The Coronavirus crisis has highlighted the critical need for families to keep up with vaccinations, according to a Brighton immunologist.
Dr Nadia Terrazzini said: “We are living through the biggest case study of what the world would look like without vaccines – they are the single most effective way to protect us from infections.
“This crisis will be over and we will probably all come out if it feeling different people, on many levels. And it will, hopefully, make us all more aware of the importance of vaccines and the role of immunology research.”
University of Brighton researchers and academics have been in demand from media around the world in recent weeks on a variety of subjects, but mainly informing the debate about the coronavirus.
Dr Clare Weeden, Principal Lecturer from the Tourism, Hospitality and Events Research and Enterprise Group in the School of Sport and Service Management, was interviewed by The Daily Telegraph and quoted in their article on how tourism is coping in the face of the infection outbreak.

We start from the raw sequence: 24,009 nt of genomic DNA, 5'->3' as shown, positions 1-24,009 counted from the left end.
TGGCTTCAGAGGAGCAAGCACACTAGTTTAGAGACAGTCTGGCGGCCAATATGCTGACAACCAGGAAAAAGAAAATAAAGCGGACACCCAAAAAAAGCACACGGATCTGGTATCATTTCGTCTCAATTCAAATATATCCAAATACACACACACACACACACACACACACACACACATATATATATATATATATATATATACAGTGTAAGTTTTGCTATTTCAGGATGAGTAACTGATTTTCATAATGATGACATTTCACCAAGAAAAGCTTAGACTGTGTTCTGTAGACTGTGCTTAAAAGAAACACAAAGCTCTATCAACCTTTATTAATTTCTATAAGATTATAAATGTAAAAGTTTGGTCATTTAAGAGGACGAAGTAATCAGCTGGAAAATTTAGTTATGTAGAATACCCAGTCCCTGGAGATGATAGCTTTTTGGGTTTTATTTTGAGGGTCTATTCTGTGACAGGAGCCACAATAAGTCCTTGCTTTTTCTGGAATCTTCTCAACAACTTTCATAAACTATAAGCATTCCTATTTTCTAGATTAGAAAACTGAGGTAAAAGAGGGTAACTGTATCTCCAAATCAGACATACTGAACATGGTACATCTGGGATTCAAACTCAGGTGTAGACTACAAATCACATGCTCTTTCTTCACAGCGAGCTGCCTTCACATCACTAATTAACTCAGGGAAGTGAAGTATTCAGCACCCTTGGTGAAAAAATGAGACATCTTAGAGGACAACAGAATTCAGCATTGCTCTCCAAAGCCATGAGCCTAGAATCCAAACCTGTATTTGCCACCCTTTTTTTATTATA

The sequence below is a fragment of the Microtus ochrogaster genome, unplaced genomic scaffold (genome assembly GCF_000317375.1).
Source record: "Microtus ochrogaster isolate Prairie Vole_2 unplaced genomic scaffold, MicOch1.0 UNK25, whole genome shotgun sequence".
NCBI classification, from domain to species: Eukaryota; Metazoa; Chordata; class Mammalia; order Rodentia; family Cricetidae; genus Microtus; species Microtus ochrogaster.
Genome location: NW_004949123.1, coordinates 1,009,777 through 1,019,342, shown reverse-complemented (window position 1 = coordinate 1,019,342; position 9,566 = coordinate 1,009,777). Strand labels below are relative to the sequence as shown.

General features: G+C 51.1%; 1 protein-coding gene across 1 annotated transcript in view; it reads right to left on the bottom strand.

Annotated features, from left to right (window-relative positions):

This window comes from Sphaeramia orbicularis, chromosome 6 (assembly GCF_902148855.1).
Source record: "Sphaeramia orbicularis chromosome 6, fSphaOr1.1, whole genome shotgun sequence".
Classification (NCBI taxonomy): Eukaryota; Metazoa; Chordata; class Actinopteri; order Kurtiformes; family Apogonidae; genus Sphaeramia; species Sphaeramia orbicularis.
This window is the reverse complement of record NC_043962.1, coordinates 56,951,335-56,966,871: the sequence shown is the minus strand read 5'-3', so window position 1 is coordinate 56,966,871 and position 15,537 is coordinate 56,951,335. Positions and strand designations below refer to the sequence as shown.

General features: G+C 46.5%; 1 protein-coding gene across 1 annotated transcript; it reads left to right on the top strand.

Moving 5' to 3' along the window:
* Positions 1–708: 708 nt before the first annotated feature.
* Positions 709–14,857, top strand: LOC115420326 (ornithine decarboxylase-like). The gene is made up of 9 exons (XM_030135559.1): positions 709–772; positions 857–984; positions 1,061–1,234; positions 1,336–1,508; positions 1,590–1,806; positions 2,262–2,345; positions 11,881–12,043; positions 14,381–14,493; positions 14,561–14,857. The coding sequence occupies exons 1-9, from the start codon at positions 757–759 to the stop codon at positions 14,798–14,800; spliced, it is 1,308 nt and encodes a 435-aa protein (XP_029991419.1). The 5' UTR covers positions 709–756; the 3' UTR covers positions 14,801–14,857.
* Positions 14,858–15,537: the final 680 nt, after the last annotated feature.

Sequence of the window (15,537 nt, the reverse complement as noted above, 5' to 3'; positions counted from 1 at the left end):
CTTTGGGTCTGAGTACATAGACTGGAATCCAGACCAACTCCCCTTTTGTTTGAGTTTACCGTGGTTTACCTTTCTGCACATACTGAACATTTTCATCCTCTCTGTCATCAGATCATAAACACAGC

And Dr Sarah Pitt, Principal Lecturer in the University’s School of Pharmacy and Biomolecular Sciences and diagnostic virologist with the Institute of Biomedical Science, was interviewed by BBC South East Today and also BBC Radio Stoke about the coronavirus and invited to explain how people in contact with those with the infection are being traced and what precautions people should take.
Paul Levy’s The Conversation article on ‘Why laptops could be facing the end of the line’ garnered over 133,000 reads and was one of the most widely read on the website for February. The Senior Lecturer in our Brighton Business School saw his article go viral – it was republished by a number of media including CNA (Asia, Australia and Middle East),Knowridge Science Report and EconoTimes.
This World Wildlife Day, the University of Brighton is calling on everyone to take part in April’s City Nature Challenge to see who can find the most nature.
Dr Rachel White, senior lecturer in Ecology & Conservation, will be leading The Brighton & Lewes Downs Biosphere’s (The Living Coast) entry into the challenge, which aims to connect people with nature by discovering and recording as much wildlife as possible between 24-27 April 2020. Read More →